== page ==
SAN DIEGO — Imagine going from a life without children, to suddenly being parents of three little boys. That's what happened to Joaquin and Maricruz, who adopted three biological brothers through San Diego County's Foster and Adoptive Resource Family Services.
"Newborn, two, and four years old, all with diapers," reflected Joaquin. When they think back, they admit they sometimes wonder how they survived those busy and sometimes chaotic days.
Maziah is now six years old, Jonah is four, and Leo is three. Their adoptions were finalized in late February. Just a few weeks later, the parents and three boys found themselves quarantined at home together during the pandemic.
"Looking at the positive side, we have spent a lot more time with the boys than we normally would," said Joaquin.
"It has been an amazing time for us," said Maricruz. They said it's been a huge blessing to have such an abundance of quality bonding time with their sons.
The brothers told me they love all the attention from mom and dad, too. They said they enjoy cuddling with their parents, helping make coffee for their mom and dad, and even doing the dishes.
The boys said one highlight of their summer was their recent family camping trip -- they enjoyed roasting marshmallows and making s'mores. They spent Father's Day weekend in a tent, celebrating Joaquin as he enjoyed his first holiday as an official father.
They didn't have to travel far to find that special, perfect camping site-- they pitched a tent in their own backyard.
Joaquin and Maricruz said they always planned to adopt after having biological children, but when that didn't happen, they decided to become resource parents with San Diego County. When they got the call to foster these three boys, Leo was just a newborn.
"We remember how they came and how they are now, and it's just a miracle," recalled Joaquin.
"They have grown not just physically but mentally, emotionally, so much that it is such a joy to see."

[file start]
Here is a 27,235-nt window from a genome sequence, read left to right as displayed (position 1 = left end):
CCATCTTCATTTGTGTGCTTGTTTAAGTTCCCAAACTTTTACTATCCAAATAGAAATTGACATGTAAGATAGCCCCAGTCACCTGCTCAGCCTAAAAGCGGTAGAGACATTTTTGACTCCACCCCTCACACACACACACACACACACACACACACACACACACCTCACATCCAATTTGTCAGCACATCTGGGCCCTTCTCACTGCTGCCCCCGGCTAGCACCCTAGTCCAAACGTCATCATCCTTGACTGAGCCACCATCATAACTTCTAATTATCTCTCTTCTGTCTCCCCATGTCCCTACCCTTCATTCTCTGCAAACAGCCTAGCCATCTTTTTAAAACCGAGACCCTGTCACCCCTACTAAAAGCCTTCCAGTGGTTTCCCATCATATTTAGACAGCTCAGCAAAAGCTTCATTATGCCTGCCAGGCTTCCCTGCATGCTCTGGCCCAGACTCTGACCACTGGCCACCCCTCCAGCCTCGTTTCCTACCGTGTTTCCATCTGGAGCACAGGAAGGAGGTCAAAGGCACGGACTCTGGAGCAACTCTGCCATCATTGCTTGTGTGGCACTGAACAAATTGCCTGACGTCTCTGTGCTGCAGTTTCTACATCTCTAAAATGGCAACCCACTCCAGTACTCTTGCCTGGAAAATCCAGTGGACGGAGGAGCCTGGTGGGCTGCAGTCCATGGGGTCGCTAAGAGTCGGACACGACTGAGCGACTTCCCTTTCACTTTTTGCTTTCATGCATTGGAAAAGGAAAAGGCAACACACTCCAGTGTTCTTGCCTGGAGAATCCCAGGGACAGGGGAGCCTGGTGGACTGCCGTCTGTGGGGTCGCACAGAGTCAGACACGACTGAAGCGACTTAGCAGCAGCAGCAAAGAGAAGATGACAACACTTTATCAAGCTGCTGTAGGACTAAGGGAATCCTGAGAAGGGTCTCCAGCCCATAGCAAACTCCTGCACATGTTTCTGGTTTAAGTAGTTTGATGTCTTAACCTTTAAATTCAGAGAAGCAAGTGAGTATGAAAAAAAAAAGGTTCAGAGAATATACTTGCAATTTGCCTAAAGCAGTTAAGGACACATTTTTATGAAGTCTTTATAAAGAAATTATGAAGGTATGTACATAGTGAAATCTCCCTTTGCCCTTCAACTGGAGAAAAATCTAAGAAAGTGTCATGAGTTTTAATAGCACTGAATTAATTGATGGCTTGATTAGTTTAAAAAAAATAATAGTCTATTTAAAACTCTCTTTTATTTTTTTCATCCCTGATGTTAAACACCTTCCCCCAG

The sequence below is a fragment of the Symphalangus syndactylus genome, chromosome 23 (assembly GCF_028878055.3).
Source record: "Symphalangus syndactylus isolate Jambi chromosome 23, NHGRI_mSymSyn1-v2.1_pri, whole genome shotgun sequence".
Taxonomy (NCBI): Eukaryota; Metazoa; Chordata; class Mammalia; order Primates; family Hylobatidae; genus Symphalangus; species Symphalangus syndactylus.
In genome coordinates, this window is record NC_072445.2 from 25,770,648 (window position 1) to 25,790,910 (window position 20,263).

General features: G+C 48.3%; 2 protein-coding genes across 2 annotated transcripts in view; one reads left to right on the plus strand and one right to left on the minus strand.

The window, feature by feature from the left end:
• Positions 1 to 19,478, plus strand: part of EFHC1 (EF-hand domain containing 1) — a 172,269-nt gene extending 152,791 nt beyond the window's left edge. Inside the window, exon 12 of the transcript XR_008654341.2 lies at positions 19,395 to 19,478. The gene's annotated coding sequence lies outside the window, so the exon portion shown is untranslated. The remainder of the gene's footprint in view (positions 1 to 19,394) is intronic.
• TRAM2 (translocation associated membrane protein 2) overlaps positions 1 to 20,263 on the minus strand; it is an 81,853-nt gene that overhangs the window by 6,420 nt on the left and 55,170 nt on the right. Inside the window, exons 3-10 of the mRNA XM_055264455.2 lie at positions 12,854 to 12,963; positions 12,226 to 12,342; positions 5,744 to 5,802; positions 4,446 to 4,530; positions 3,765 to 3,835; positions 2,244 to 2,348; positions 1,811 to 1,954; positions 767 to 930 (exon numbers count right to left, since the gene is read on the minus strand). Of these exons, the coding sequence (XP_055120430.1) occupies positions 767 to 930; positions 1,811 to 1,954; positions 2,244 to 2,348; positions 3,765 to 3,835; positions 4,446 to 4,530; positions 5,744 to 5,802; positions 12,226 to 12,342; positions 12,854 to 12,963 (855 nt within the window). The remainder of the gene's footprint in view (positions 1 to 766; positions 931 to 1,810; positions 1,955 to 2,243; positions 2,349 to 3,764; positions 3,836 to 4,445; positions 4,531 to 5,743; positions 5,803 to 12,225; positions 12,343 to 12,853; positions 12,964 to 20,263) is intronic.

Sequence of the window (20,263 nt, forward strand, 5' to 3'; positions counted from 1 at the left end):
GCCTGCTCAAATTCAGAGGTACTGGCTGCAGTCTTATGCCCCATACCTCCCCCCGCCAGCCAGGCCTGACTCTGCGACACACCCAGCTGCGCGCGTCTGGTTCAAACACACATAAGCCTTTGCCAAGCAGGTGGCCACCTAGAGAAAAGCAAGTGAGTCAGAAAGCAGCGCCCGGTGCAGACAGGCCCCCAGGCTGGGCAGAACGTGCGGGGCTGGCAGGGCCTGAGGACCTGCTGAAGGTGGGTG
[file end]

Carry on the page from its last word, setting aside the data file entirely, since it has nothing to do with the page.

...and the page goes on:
They said their two older boys initially expressed no laughter or happiness.
"They were a ghost, like they didn't have feelings, the smile in their face," Maricruz said.
To see them laughing, playing and engaging with each other now brings these parents such comfort and delight.
The couple said they felt it was important to keep the biological brothers together and they maintain contact with their biological family.
There's a need for families who will take in siblings. Joaquin and Maricruz encourage others to consider becoming a resource parent to foster or adopt, or in some cases, both.
Joaquin and Maricruz were originally the boys' foster family. Although their goal was to adopt, they received a call from a social worker who said there were three cute little kids in need of a foster home, and asked if they would consider fostering.
"We talked to each other and we spoke about the difference we could make in their lives, even just a little period of time that we spent with them would make a huge difference in their lives," said Joaquin. They agreed to foster, but ended up becoming the boys' forever family instead.
"Things worked out the way they did for a reason," Maricruz said. "We are so grateful for everyone involved in the process."
They said they do maintain periodic contact with the boys' biological family. "They know where they come from, we have an album with photos of their biological family. Anytime they have any questions, they can come ask us," Maricruz said.
The couple is bilingual and is teaching the boys to speak Spanish. According to San Diego County, there is a need for Spanish speaking families to foster and adopt. If you'd like to learn more about becoming a Foster or Adoptive Resource Family with the County of San Diego, click here.